Get to know your watercolour palette with a mixing chart
This article explores the benefits of making a watercolour mixing chart, a step-by-step guide to how to create one plus a link to download your own chart template.
If you’ve seen any of our instagram posts or visited us at a craft fair, you’ll know that we love a colour mixing chart at Art Scribe! Not only are they beautiful things to look at, mixing charts are an excellent way of really getting to know the colours you’re working with.
When we are deciding on which colours to bring together for a set, we always start with a few quick colour mixing charts in the sketch book. Just grabbing a pencil and ruler and drawing up a miniature square in an A5 pad is enough to see what the colours can do and how much the colour range will increase.
We recommend doing a colour mixing chart when you buy a set of colours to explore how the pigments respond on paper and how colours mix and blend together. Colour charts are especially good when it comes to those tricky colour blends such as mixing greens, mixing darker greys and browns without the addition of black or exploring the diversity of colours that make of skin tones.
Once you have painted your mixing chart, use it as a reference to see what colours and tones can be made or as a source to inspire ideas.
Step-by-step guide to painting a colour mixing chart
You may have noticed that there are lots of different ways to creating a mixing chart or colour wheel and we encourage you to get creative with it. In this step-by-step tutorial we are focusing on a traditional six colour chart within a square format.
If you don’t want to measure out your chart, you can download our template so you can start mixing straight away! Try printing the template on a sheet of 200gsm watercolour paper.
1. Start by measuring and drawing up a square which is divided equally into 36 squares.
Write the names of the colours you are using along the top and down the right hand side of your square. It is important to write the colours in the same order on both the top and side edges.
I like to place the colours in the order of a spectrum: reds, oranges, yellows, greens, blues, violets and end with darks such as browns or black. This gives an attractive colour gradient to the final chart.
2. On the diagonal line, paint the colours from your palette un-mixed. At this stage I like to work the colour straight from the pan using just enough water dilution to see how the pigment responds on the paper in terms of granulation and opacity.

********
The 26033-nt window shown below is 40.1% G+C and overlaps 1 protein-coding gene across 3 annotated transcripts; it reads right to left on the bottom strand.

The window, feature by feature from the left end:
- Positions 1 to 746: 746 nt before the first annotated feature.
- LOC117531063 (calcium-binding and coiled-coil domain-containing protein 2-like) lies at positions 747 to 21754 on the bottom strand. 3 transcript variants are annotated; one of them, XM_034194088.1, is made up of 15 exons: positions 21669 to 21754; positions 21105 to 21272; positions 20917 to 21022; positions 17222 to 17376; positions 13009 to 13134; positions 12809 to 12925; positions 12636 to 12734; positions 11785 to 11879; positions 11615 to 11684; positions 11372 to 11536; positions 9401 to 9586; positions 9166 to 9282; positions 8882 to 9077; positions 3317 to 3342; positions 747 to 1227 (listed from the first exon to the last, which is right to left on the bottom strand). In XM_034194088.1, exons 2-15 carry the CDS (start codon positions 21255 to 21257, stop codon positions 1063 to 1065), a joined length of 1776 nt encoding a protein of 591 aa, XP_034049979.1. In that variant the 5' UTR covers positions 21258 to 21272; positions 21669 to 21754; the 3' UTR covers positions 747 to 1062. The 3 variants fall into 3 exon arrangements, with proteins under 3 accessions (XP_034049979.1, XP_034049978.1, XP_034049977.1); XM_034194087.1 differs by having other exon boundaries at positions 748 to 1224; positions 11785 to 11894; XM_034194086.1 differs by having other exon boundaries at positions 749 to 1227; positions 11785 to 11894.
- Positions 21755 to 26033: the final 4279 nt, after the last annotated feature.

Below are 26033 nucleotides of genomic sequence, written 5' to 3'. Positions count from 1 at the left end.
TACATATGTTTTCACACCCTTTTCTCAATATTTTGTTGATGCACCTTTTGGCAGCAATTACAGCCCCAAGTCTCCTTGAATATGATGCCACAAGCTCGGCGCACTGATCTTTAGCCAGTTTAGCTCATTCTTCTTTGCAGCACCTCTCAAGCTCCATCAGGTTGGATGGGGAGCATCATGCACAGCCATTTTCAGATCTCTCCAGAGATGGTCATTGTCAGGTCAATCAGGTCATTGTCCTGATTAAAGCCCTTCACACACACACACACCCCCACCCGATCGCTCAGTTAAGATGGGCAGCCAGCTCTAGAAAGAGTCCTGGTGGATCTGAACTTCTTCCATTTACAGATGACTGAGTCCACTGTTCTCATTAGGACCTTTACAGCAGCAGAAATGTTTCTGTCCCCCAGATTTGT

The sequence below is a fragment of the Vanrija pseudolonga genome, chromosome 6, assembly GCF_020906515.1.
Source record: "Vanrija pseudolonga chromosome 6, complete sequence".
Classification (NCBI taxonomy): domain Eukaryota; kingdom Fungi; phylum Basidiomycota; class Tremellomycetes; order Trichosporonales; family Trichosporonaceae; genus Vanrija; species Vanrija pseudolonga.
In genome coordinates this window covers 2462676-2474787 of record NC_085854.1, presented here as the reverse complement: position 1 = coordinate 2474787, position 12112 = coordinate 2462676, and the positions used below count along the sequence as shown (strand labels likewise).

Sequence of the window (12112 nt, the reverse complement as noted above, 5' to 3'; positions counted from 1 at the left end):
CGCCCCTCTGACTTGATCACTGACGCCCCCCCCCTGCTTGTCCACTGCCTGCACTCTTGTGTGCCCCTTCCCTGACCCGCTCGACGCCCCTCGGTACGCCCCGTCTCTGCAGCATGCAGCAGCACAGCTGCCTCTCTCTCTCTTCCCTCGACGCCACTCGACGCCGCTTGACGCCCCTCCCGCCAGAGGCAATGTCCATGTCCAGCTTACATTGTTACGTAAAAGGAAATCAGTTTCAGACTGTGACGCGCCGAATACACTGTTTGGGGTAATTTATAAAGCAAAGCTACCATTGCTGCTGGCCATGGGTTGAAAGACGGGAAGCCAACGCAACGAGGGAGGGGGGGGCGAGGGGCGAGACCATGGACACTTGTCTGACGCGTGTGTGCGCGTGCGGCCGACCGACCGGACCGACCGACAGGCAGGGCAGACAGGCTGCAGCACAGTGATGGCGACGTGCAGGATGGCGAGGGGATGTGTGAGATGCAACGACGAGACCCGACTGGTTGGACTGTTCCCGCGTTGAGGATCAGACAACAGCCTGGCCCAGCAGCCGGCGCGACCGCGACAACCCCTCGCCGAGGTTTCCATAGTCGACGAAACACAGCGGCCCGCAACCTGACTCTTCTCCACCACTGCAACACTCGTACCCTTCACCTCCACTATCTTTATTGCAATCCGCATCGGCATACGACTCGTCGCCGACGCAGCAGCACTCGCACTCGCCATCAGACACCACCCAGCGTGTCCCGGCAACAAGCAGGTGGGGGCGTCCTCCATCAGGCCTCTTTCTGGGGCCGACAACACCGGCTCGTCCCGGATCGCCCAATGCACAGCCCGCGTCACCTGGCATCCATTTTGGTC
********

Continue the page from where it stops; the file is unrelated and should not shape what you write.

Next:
3. This is where the fun of colour mixing begins. To know which two colours to mix together, read the chart like map coordinates. Think of it as a game of Battle ships! take your finger down the latitude (north/south) line until it meets the colour on the longitude (east/west) line.
In the illustration, the next square to be filled will be mixing the colours Italian Gold Ochre (from the top row) and Orange Iron Oxide (from the left row).
4. You will see that the colours right of the diagonal is a mirror of the colours left of the diagonal. So you will be using exactly the same colour mixes twice. I like to put the darker, less diluted colours to the right of the diagonal and the diluted colours on the left. This will give you an idea of the tonal range the mixed colours have.
A note on colour mixing
When it comes to colour charts, some people like to mix the two colours together as an equal ratio of 50:50. I tend to work more intuitively and mix the colours until I get a colour I like. This works especially well when it comes to those strong and opaque colours. In the case of my illustrated Earth palette, Chrome green and Antwerp blue are quite dominating colours so when mixing with the subtle colour of Italian Gold Ochre I will start with the ochre and gradually add a little of the stronger colour to achieve a colour I am happy with.
Have fun with your colour mixing chart and enjoy exploring and getting to know the colours in your paint box!
To download your free PDF Colour Mixing Chart click on the button below. Try printing on a sheet of 200gsm watercolour paper.